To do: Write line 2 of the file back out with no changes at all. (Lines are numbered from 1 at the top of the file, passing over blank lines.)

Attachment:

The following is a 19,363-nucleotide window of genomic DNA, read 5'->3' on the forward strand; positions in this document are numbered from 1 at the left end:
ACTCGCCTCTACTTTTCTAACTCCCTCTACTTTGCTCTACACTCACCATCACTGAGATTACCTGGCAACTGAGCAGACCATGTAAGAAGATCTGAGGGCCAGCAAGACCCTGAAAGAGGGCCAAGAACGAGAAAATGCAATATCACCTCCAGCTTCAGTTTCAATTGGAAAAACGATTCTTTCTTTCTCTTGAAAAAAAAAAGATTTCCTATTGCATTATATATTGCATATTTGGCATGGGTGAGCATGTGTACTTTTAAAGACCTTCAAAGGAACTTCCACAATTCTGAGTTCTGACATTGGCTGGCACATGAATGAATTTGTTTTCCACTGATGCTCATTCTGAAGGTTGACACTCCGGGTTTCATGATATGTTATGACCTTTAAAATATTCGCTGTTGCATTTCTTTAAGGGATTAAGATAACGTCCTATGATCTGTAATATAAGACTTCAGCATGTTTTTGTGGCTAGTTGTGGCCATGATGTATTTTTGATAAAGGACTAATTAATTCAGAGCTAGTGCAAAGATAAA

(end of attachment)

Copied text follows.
ACTCGCCTCTACTTTTCTAACTCCCTCTACTTTGCTCTACACTCACCATCACTGAGATTACCTGGCAACTGAGCAGACCATGTAAGAAGATCTGAGGGCCAGCAAGACCCTGAAAGAGGGCCAAGAACGAGAAAATGCAATATCACCTCCAGCTTCAGTTTCAATTGGAAAAACGATTCTTTCTTTCTCTTGAAAAAAAAAAGATTTCCTATTGCATTATATATTGCATATTTGGCATGGGTGAGCATGTGTACTTTTAAAGACCTTCAAAGGAACTTCCACAATTCTGAGTTCTGACATTGGCTGGCACATGAATGAATTTGTTTTCCACTGATGCTCATTCTGAAGGTTGACACTCCGGGTTTCATGATATGTTATGACCTTTAAAATATTCGCTGTTGCATTTCTTTAAGGGATTAAGATAACGTCCTATGATCTGTAATATAAGACTTCAGCATGTTTTTGTGGCTAGTTGTGGCCATGATGTATTTTTGATAAAGGACTAATTAATTCAGAGCTAGTGCAAAGATAAA